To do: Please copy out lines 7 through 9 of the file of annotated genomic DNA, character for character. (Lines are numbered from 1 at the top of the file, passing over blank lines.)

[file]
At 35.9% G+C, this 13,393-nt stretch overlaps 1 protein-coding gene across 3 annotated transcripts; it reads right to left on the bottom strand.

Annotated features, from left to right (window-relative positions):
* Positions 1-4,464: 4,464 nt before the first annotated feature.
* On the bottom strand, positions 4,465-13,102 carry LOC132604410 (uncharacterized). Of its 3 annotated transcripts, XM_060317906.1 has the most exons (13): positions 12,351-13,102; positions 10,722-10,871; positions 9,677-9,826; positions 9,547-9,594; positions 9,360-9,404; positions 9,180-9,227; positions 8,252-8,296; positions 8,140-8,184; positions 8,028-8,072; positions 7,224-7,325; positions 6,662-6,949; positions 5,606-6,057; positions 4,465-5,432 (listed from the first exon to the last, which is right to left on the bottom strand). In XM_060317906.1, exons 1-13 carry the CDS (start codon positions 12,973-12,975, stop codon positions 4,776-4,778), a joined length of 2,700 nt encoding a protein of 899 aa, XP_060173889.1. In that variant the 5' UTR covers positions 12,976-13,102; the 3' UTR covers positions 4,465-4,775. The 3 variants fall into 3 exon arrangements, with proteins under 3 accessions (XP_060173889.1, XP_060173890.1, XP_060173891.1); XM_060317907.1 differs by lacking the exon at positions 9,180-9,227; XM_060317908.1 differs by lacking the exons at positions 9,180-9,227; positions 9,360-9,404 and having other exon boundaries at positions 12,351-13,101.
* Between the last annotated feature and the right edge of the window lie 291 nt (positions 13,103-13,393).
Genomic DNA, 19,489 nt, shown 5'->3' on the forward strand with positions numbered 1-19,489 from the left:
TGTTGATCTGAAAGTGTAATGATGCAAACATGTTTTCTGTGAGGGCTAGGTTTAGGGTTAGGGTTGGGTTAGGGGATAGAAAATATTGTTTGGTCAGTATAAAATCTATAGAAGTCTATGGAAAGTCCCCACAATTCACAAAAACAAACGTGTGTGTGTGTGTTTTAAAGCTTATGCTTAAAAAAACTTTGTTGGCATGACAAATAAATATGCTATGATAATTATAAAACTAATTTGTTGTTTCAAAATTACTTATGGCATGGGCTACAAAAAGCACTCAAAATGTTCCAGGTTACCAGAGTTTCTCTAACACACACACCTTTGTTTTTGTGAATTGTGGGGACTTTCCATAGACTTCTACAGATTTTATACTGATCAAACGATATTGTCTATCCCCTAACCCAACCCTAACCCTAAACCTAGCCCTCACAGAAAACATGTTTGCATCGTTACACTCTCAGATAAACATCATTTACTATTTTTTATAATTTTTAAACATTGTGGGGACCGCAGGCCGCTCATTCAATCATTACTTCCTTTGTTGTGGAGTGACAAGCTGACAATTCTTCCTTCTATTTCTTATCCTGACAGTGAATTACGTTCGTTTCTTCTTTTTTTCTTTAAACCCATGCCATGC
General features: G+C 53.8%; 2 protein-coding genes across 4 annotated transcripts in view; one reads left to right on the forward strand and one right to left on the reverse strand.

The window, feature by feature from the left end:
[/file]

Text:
TGTTGATCTGAAAGTGTAATGATGCAAACATGTTTTCTGTGAGGGCTAGGTTTAGGGTTAGGGTTGGGTTAGGGGATAGAAAATATTGTTTGGTCAGTATAAAATCTATAGAAGTCTATGGAAAGTCCCCACAATTCACAAAAACAAACGTGTGTGTGTGTGTTTTAAAGCTTATGCTTAAAAAAACTTTGTTGGCATGACAAATAAATATGCTATGATAATTATAAAACTAATTTGTTGTTTCAAAATTACTTATGGCATGGGCTACAAAAAGCACTCAAAATGTTCCAGGTTACCAGAGTTTCTCTAACACACACACCTTTGTTTTTGTGAATTGTGGGGACTTTCCATAGACTTCTACAGATTTTATACTGATCAAACGATATTGTCTATCCCCTAACCCAACCCTAACCCTAAACCTAGCCCTCACAGAAAACATGTTTGCATCGTTACACTCTCAGATAAACATCATTTACTATTTTTTATAATTTTTAAACATTGTGGGGACCGCAGGCCGCTCATTCAATCATTACTTCCTTTGTTGTGGAGTGACAAGCTGACAATTCTTCCTTCTATTTCTTATCCTGACAGTGAATTACGTTCGTTTCTTCTTTTTTTCTTTAAACCCATGCCATGC
General features: G+C 53.8%; 2 protein-coding genes across 4 annotated transcripts in view; one reads left to right on the forward strand and one right to left on the reverse strand.

The window, feature by feature from the left end: